The Druze who remained here consider themselves Syrian citizens loyal to Damascus, but Israel does not recognize their citizenship. “We don’t know who we are,” says Khaled Abu Arar, a 20 year-old man from Majdal Shams and displays his identity card in which the citizenship field is absent. Unlike the other Druze who live across the country as Israeli citizens and who serve as soldiers of the Israeli army, the Golan’s Druze have rejected the Israeli citizenship offered to them by the government, maybe out of loyalty to Syria, maybe out of fear that one day the Golan will be returned and they will be considered traitors.
The Israeli occupation has left Druze families separated across two sides of the border and the fact that they cannot visit their families in Syria ignites much anger among them. “The Shouting Hill” in which family members from Israel and Syria stand and shout across to one another has turned into a symbol of their struggle to unite their families, and many protests have been held here against the lack of solution for their situation. Israel forbids crossings over the border, but allows Druze who wish to study in Syrian universities to cross the border, as well as apple traders. Druze brides married to husbands over the border receive a one-way pass. The brides have no way back and can never return to Israel to see their families.
Israel also allows for Druze clerics to cross the border for a pilgrimage to the gravesite of the prophet Habil, located some 45 kilometers west of Damascus. The pilgrimage is traditionally carried out by the Druze on the first Friday of each September.
We reach the annual event on the border standpoint – the Quneitra Crossing – and watch the long convoys of buses carrying 530 religious clerics to the border. They descend from the bus one after the other, and stand in a long line, each with a traditional religious look – a large moustache, shaved head, rounded white hat and a black robe. The atmosphere is festive. UN staff and IDF soldiers oversee the crossing. Perfect order is kept. It seems no one has any intention of spoiling the moment. Other than Ali Mari, from Majdal Shams, who came to make a little noise. Highly familiar with the press value of events of this type, Ali arrives in a suit and tie, giving interviews to the press, posing to whoever who asks. All for one purpose – to protest the family reunification issue. “It’s already been 40 years since I’ve seen my family. Why? Why?” he asks in pain. “After all, you are Jews. You should understand situations like these,” he cries out vehemently over and over to the soldiers and cameras.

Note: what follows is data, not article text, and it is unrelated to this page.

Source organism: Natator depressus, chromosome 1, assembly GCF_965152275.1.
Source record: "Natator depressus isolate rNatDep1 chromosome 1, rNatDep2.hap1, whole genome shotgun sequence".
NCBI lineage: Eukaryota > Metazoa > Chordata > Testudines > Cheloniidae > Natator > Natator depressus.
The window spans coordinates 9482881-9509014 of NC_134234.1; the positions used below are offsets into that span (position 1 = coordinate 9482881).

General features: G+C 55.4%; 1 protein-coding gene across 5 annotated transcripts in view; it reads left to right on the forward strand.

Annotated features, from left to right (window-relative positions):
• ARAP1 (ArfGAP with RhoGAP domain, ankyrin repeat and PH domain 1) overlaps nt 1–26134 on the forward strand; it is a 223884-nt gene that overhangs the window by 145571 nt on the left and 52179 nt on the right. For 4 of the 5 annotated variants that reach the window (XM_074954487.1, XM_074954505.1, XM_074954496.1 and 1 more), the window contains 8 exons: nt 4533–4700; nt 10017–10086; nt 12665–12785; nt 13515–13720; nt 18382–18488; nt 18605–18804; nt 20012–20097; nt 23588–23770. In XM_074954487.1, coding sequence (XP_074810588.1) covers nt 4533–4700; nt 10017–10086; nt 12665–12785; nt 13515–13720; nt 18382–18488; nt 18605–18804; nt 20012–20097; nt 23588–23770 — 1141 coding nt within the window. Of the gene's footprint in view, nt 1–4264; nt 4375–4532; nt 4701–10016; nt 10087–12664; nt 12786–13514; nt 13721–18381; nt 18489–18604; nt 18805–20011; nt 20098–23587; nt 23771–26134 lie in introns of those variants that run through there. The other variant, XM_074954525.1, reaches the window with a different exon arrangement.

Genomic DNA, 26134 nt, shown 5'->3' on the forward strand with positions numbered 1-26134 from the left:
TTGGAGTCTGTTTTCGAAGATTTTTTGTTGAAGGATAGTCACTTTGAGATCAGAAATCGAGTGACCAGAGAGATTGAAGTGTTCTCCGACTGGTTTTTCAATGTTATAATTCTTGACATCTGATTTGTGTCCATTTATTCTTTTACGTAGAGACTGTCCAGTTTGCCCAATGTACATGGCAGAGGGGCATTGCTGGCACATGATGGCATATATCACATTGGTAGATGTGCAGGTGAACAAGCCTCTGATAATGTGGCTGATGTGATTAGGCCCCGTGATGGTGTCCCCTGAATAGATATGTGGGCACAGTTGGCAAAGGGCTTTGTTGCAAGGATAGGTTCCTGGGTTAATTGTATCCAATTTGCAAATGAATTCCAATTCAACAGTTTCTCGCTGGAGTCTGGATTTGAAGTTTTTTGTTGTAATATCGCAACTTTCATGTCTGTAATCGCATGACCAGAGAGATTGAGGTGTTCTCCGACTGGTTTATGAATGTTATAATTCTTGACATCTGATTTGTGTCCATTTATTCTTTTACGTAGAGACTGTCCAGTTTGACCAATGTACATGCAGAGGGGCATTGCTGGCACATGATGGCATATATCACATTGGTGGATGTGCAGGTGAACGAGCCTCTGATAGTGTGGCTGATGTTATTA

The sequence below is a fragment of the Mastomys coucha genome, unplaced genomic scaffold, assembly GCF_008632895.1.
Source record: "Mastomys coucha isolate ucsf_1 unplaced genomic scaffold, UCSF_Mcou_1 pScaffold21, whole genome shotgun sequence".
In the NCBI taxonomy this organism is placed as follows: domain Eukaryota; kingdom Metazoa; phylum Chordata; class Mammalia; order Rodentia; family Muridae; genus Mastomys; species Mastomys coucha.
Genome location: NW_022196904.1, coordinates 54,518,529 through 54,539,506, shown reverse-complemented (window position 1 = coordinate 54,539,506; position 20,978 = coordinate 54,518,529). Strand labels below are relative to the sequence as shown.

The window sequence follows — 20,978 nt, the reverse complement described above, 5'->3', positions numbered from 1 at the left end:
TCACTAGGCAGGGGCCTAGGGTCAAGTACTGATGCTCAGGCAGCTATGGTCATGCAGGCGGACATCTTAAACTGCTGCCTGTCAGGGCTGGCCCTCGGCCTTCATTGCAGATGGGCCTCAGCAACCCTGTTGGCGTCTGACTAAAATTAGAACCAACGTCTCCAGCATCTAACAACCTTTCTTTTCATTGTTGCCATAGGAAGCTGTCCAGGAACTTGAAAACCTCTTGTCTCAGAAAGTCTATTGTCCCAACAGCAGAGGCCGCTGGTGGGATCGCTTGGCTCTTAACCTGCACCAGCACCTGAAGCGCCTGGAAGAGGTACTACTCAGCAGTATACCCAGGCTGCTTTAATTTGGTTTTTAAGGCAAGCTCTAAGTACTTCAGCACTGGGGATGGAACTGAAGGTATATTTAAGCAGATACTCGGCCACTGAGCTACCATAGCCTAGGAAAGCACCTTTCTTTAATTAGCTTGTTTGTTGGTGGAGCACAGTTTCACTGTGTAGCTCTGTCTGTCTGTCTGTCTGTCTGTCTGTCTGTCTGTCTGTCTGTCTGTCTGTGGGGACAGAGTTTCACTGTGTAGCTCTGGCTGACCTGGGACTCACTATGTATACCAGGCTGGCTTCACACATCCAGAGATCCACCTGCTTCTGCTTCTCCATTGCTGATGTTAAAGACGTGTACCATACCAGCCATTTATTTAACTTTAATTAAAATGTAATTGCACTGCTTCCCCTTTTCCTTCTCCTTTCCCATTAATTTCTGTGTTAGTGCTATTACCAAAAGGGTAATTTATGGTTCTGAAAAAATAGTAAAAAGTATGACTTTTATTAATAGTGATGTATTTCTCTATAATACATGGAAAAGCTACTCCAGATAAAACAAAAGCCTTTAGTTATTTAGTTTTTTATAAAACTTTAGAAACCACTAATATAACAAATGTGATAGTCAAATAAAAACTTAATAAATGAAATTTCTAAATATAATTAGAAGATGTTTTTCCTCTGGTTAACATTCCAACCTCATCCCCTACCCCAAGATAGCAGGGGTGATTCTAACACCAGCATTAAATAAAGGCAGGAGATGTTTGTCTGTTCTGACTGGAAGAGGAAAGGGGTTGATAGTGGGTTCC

While the Druze here apparently remain loyal to Syria, the new generation is already drifting far away. They have distanced themselves from religion despite their parents’ beliefs, and youths on the Druze street in the Golan look totally secular. At the center of the community, near the large memorial of Sultan al-Atrash who led the Druze revolt against the French occupation in 1925, young guys can be seen with spiky hairstyles and earrings, while girls can be seen in tight jeans driving freely in cars. The religious may be seeking modesty, but the youths are living in a completely different era. The age of marriage has risen recognizably, while alcohol is freely drunk here. Khaled dreams of setting up a bar in Majdal Shams, to shake up the night life a little. Today, for a proper nightlife, he is heading all the way to Tel Aviv’s nightclubs. Haifa’s bars, which are closer, bore him. It seems he is completely connected to the Israeli experience. When I ask him what he will do if one day the Golan is returned, he shrugs. “I’ll run away. I have nothing to do there. It may seem that I am a traitor, but I wasn’t born in Syria. I was born here.” On the other hand, Khaled is not considering applying for an Israeli ID card. It seems a life without classifications is more comfortable for him.
Recently, guesthouses for tourists have opened in Majdal Shams. The community is situated in an attractive location, near Mount Hermon, Israel’s sole ski resort, and many of the community’s residence are excellent skiers who work as ski instructors at the resort. The season usually kicks off in January, and Israelis, who are not used to snow, flock to the area in their masses. Traffic jams during ski season stretch back many kilometers and the place becomes tiresomely crowded.
Now, however, the Hermon Mountain is silent. It is the end of summer, and there are no sign of snow. Even the white mountain peak is bald now. The mountain is split between Israel and Syria, and forms the highest point in Israel, some 2,200 meters above sea level. An IDF post is situated in the upper section of the mountain, and its excellent vantage point allows for a view deep into Syrian territory. It has earned a nickname in Israel as “the country’s eyes.”
We make our way up the mountain in a cable car. Strong winds blow around us. There are those who fantasize that one day winds of change will allow for a new reality in which an international ski pass can be purchased for use in the Syrian Hermon.
On the radio, a humorous conversation takes place between Israeli presenters who have called the Meridian Hotel in Damascus. They ask the Syrian clerk whether there are fears of war between Israel and Syria. The Syrian clerk replies without hesitation that all is quiet and there are no concerns. When they identify themselves as Israelis and try to book a room in the Syrian hotel, the clerk immediately hangs up. The winds continue to brush against my ears. Soon, autumn will arrive.
Golan Heights October 2006